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A windy day in a sheep saleyard: an outbreak of Q fever in rural South Australia

  • B. A. O'CONNOR (a1), I. G. TRIBE (a2) and R. GIVNEY (a2) (a3)

Summary

In December 2004, the Department of Human Services investigated an outbreak of Q fever in South Australia. A case-control study tested an association between attending a local saleyard and human illness. A case was defined as a person with clinical illness and evidence of seroconversion or high phase II IgM. Controls were selected from a database of community controls matched on sex, age group and postcode. Matched analysis of the first 15 cases with 45 controls indicated that contracting Q fever was associated with attending the saleyard on one particular day (adjusted odds ratio 15·3, 95% confidence interval 1·7–undefined, P = 0·014). Saleyard conditions were windy and conducive for airborne dispersal of contaminated particles. In total, 25 cases were detected. Of these, 22 cases had attended a local saleyard on the same day. This outbreak suggests cases were probably infected by a single exposure at a saleyard from infected sheep and dust. The investigation resulted in an increase in the local uptake of Q fever vaccination and extension of the Australian national vaccination programme.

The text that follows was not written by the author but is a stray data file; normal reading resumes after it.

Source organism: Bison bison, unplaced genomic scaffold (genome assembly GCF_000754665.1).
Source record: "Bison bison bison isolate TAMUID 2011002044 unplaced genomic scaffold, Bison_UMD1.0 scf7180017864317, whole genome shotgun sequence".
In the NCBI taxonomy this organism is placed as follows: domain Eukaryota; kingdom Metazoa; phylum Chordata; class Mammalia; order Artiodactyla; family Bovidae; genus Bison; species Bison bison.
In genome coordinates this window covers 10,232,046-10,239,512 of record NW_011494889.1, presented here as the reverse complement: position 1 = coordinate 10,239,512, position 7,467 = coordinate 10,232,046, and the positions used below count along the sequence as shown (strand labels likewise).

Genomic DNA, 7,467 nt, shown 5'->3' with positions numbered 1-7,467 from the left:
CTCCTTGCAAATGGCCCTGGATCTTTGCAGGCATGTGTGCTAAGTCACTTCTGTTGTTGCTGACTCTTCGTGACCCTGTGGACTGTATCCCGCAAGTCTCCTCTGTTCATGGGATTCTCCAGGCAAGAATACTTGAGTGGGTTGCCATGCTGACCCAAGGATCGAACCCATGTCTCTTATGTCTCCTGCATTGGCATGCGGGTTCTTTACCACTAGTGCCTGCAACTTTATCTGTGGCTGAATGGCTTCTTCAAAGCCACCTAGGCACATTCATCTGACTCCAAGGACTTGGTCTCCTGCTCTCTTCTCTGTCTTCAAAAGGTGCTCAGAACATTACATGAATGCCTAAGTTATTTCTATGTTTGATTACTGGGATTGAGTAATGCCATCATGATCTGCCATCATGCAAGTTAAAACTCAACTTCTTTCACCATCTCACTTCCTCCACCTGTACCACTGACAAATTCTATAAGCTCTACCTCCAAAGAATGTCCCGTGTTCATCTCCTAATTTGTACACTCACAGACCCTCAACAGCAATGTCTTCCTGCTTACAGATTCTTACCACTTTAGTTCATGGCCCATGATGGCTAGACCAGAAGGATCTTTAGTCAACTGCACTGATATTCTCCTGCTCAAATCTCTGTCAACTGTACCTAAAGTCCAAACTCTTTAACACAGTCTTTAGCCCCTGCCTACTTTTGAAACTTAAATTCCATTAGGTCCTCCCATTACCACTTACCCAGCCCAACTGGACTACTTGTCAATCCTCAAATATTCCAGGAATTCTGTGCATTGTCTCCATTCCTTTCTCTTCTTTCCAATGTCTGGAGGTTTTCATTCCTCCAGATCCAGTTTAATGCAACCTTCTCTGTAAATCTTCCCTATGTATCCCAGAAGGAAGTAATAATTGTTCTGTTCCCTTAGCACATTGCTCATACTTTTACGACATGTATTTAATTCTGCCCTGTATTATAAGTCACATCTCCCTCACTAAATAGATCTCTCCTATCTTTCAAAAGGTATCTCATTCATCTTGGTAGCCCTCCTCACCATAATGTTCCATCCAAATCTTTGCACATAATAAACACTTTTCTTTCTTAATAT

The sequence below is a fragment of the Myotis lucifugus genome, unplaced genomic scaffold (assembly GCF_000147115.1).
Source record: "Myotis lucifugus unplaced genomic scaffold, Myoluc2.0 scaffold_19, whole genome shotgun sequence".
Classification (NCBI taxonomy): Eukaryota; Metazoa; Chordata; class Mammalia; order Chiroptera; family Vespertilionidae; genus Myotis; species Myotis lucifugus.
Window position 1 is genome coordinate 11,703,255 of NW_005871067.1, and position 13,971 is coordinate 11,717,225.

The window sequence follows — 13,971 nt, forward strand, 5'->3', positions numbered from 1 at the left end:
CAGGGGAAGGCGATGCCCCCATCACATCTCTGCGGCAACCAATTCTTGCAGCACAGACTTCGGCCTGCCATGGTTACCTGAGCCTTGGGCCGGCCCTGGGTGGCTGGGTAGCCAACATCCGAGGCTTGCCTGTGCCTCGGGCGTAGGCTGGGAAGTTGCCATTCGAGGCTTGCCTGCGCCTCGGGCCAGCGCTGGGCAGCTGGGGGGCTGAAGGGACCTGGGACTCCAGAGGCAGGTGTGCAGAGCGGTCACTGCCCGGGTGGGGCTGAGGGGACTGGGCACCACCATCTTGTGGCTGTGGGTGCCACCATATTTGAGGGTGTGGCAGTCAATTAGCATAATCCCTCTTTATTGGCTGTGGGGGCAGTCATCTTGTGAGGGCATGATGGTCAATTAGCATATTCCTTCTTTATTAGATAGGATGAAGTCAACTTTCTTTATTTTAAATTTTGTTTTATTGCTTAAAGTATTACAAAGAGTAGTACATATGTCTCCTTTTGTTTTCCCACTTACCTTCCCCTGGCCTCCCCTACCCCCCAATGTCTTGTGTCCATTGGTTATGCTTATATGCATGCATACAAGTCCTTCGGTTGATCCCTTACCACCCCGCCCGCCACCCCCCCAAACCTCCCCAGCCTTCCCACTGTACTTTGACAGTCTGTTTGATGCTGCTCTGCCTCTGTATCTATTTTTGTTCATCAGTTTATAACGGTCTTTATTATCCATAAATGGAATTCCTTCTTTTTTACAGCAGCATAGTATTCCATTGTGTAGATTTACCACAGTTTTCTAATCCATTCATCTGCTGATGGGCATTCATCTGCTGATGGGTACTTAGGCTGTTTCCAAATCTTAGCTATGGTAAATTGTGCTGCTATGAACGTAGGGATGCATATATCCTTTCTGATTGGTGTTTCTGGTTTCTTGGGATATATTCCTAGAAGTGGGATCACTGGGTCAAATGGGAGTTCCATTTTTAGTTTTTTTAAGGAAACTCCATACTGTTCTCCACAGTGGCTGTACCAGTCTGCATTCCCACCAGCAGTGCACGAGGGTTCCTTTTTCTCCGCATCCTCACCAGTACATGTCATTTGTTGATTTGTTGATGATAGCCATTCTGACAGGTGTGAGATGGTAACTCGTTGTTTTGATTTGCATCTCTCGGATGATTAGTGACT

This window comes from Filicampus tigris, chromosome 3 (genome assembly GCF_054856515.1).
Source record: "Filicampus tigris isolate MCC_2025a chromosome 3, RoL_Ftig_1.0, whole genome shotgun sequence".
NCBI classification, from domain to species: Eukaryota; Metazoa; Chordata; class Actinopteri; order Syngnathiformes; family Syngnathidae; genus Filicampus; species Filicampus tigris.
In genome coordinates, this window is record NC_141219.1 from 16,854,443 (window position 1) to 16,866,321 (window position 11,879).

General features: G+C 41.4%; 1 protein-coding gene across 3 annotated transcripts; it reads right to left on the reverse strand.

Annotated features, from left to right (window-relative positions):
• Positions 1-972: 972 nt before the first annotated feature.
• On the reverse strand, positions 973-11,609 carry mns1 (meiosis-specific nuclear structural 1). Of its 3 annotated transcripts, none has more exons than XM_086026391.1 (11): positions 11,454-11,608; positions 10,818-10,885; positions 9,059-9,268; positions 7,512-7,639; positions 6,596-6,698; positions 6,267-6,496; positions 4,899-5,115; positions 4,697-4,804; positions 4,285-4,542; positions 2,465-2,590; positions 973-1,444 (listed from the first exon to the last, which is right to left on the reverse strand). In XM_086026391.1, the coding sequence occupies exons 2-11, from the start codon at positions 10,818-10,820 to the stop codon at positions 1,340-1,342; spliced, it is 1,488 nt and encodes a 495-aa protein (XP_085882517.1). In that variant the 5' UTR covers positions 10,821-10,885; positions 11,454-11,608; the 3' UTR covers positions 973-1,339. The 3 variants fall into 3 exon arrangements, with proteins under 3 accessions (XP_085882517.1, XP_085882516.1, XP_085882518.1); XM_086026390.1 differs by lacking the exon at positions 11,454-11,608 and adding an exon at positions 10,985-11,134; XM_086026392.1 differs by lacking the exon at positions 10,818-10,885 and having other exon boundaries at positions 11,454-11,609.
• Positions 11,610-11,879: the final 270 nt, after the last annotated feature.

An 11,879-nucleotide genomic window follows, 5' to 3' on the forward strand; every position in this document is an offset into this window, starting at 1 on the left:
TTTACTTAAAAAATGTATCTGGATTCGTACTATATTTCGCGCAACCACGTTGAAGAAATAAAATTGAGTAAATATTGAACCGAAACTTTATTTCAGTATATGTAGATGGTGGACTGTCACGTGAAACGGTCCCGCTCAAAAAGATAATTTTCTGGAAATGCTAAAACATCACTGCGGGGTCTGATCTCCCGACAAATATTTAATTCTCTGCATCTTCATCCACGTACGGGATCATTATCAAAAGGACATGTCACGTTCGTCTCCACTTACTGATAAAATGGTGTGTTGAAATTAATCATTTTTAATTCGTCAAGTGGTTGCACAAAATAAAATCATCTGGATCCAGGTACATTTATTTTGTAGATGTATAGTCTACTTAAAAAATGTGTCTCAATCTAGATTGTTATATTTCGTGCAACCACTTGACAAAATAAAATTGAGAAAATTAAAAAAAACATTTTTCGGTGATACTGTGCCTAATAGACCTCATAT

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Copyright

Corresponding author

* Author for correspondence: R. Givney, Microbiology, Pathology North, Locked Bag 1 Hunter Regional Mail Centre NSW 2310, Australia. (Email: rodney.givney@hnehealth.nsw.gov.au)

References

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